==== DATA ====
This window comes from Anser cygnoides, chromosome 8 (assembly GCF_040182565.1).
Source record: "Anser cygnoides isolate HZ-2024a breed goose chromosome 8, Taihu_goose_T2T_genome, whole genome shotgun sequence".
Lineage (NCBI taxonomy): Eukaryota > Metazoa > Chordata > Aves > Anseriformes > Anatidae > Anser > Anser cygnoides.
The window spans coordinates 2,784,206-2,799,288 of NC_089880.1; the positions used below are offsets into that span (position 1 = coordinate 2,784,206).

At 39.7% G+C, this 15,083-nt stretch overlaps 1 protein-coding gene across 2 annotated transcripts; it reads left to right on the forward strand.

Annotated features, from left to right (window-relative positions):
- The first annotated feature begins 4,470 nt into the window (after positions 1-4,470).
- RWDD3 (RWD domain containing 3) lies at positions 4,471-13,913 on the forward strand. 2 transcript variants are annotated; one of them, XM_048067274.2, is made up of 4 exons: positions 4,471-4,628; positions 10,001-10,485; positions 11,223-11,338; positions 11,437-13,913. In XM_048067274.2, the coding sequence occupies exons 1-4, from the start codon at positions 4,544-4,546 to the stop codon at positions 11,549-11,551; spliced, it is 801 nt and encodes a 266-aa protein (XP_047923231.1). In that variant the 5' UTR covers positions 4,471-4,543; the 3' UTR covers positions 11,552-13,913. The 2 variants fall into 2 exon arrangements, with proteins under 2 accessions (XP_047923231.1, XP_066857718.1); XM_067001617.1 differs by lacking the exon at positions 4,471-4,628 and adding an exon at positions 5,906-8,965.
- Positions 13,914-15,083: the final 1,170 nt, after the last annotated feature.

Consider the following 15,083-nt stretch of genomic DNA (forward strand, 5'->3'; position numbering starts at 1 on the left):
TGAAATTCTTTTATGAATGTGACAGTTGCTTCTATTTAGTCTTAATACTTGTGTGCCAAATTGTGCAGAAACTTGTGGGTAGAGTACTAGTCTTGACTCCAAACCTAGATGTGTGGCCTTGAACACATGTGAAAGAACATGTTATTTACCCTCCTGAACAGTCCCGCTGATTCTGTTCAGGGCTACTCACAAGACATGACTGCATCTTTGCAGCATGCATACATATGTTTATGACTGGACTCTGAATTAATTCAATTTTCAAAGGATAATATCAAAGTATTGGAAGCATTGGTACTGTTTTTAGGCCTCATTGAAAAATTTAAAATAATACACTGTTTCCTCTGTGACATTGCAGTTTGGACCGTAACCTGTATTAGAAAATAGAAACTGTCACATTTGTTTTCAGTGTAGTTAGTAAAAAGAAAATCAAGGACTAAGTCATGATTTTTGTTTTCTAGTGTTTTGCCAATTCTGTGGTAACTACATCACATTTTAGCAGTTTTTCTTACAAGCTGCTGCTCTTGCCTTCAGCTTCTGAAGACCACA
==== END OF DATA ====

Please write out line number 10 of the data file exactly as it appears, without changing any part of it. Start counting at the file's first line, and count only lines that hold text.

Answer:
Consider the following 15,083-nt stretch of genomic DNA (forward strand, 5'->3'; position numbering starts at 1 on the left):